Matthew McKinnon of the New Zealand Listener looks at what could be in store for the future of our planet.
• Thunderclouds that cause lightning strikes increasing in frequency
• Climate change for dummies: The bestseller that’s changing minds
Gwyneth Paltrow claims 'intuitive fasting' cured her long Covid
Gwyneth Paltrow has claimed that Dr Will Cole’s ‘intuitive fasting’ system cured her of long Covid. Then again, Paltrow once thought it was a good idea to sell vagina-scented candles.
So is this just another fad diet – or might it be beneficial?
Julia Llewellyn Smith of The Times talks to Dr Will Cole.
• Is intermittent fasting the key to weight loss for middle-aged men?
Some long Covid patients feel much better after getting the vaccine
Judy Dodd began struggling with long Covid symptoms last spring — shortness of breath, headaches, exhaustion. Then she got the vaccine.
After her first Pfizer-BioNTech shot in late January, she felt so physically miserable that she had to be persuaded to get the second. For three days after that one, she also felt awful. But the fourth day, everything changed.
Scientists are only beginning to study any potential effect of vaccines on long Covid symptoms. Anecdotes run the gamut: Besides those who report feeling better after the shots, many people say they have experienced no change, and a small number say they feel worse.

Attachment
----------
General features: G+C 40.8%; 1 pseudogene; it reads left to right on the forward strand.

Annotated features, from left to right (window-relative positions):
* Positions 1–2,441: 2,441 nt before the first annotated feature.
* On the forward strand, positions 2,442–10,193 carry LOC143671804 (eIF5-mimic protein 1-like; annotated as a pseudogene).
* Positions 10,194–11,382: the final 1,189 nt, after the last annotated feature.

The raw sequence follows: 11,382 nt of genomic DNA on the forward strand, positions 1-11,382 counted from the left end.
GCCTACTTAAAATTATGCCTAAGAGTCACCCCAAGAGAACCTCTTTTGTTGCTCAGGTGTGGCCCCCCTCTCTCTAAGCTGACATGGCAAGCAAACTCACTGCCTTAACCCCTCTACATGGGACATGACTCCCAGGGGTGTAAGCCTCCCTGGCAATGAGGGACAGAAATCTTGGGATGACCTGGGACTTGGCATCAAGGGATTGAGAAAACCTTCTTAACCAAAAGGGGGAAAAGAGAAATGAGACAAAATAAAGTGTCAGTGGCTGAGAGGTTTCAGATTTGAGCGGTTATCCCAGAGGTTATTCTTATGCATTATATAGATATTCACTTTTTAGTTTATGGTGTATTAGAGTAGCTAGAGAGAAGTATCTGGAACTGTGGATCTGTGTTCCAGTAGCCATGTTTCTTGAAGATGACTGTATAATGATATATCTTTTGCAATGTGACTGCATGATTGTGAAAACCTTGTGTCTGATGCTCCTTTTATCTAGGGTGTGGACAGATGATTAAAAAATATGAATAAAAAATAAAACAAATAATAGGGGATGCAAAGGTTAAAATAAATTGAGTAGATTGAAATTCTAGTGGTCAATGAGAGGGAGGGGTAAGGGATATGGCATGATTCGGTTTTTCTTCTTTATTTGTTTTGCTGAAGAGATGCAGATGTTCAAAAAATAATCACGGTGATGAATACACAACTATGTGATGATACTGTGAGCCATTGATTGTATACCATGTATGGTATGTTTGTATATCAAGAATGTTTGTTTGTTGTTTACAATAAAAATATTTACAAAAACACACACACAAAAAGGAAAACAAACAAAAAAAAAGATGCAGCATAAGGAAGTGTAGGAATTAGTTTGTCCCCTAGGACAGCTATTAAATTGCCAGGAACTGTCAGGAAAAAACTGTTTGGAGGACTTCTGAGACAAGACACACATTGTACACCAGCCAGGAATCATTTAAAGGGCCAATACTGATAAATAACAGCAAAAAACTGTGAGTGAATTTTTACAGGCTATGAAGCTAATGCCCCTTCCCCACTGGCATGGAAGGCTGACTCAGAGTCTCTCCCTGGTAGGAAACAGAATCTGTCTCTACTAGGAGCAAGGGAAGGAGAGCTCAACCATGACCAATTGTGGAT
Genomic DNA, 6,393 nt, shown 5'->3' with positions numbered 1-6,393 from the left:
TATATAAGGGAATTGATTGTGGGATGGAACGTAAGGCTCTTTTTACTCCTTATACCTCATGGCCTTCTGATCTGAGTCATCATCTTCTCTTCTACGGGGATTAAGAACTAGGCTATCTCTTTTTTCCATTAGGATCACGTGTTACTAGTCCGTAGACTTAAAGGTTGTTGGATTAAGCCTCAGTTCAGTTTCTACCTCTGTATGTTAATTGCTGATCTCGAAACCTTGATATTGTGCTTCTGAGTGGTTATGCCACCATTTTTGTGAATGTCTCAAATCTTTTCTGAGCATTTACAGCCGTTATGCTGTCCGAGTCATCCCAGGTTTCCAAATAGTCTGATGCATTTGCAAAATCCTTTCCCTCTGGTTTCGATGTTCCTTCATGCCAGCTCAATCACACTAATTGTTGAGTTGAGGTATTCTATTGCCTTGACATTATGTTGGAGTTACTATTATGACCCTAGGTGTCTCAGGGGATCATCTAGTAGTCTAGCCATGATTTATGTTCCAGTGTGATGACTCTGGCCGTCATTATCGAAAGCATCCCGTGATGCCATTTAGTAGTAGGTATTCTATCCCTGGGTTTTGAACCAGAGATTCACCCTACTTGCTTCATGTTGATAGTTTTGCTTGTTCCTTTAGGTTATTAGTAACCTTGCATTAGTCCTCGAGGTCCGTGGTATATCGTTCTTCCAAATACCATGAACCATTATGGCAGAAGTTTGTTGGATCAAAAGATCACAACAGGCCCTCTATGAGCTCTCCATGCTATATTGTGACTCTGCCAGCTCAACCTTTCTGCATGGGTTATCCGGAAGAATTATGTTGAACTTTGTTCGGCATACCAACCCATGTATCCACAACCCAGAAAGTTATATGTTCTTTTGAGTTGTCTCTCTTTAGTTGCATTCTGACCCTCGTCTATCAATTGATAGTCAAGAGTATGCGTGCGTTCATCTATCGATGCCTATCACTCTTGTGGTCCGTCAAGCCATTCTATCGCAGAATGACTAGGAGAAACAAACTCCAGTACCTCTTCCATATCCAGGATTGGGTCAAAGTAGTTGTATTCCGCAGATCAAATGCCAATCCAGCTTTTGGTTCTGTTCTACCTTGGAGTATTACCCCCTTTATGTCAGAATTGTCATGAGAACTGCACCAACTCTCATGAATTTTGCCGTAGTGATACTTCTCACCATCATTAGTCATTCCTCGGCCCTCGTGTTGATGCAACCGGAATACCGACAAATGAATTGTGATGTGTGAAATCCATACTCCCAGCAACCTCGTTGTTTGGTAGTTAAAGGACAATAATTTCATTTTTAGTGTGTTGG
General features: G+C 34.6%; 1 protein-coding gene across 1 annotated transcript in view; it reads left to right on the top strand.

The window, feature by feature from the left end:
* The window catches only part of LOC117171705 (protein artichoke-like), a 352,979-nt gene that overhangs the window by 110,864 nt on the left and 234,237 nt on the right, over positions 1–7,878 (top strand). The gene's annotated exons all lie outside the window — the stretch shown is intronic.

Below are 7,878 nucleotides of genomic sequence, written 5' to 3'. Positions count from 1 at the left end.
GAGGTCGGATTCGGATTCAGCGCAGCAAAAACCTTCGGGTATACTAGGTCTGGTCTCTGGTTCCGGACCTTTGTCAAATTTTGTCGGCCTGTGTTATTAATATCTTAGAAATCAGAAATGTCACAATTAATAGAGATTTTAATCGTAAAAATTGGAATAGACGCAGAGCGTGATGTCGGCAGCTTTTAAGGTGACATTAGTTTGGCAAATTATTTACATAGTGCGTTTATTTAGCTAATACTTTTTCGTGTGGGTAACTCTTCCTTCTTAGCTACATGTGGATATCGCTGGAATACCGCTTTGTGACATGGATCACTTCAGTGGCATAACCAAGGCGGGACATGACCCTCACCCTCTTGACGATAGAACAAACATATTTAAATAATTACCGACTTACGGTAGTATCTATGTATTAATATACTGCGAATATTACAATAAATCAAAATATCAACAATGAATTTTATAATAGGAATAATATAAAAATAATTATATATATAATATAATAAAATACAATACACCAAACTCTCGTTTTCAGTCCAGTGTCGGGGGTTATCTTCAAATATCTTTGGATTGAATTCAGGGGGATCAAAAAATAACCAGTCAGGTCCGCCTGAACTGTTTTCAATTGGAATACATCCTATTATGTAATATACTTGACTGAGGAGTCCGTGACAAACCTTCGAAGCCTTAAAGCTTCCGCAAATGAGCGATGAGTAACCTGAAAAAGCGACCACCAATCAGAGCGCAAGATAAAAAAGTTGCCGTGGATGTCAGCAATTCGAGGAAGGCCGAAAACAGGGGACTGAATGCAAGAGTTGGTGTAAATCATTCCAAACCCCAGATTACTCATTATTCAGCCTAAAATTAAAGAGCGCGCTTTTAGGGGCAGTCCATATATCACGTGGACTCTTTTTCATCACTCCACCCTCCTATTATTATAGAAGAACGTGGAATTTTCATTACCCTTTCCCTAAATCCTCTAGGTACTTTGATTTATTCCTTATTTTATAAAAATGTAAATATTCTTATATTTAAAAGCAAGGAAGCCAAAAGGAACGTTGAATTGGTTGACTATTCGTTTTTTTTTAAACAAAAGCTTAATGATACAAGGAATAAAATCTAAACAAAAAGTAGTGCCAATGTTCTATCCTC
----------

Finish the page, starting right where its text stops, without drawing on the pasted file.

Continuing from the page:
The New York Times looks at how while it’s too soon to tell whether the vaccines have a beneficial effect on patients with continuing issues, scientists are intrigued to study the phenomenon.
• Can vaccines cause blood clots? Here’s what we know
• Virus variants likely evolved inside people with weak immune systems
Trump's incomplete wall in pieces that could linger for decades
The sweeping view of undefiled wilderness on the border with Mexico long rewarded hikers who completed the Arizona Trail.
Then something else came into focus a few weeks ago at the forbidding site in the Huachuca Mountains: a lonely segment of border wall, connected to nothing at all, in an area where migrants rarely even try to cross into the United States.
A last-minute rush to build the border wall lasted through Donald Trump’s last day in office. The effort left odd, partially completed sections of a barrier whose fate President Biden must now determine.
The New York Times reports.
NZ housing crisis: Global eyes on Ardern's strategy
Those Kiwi revolutionaries are at it again. In 1989, New Zealand’s central bank was the first to commit to a specific target for consumer price inflation, then the biggest threat to the world economy.
Today, a new scourge — asset price inflation — looms. And New Zealand has launched another counterattack. Prime Minister Jacinda Ardern and her government has ordered the central bank to add stabilising home prices to its remit, starting March 1.
The Financial Times looks at how the world is watching Ardern’s strategy.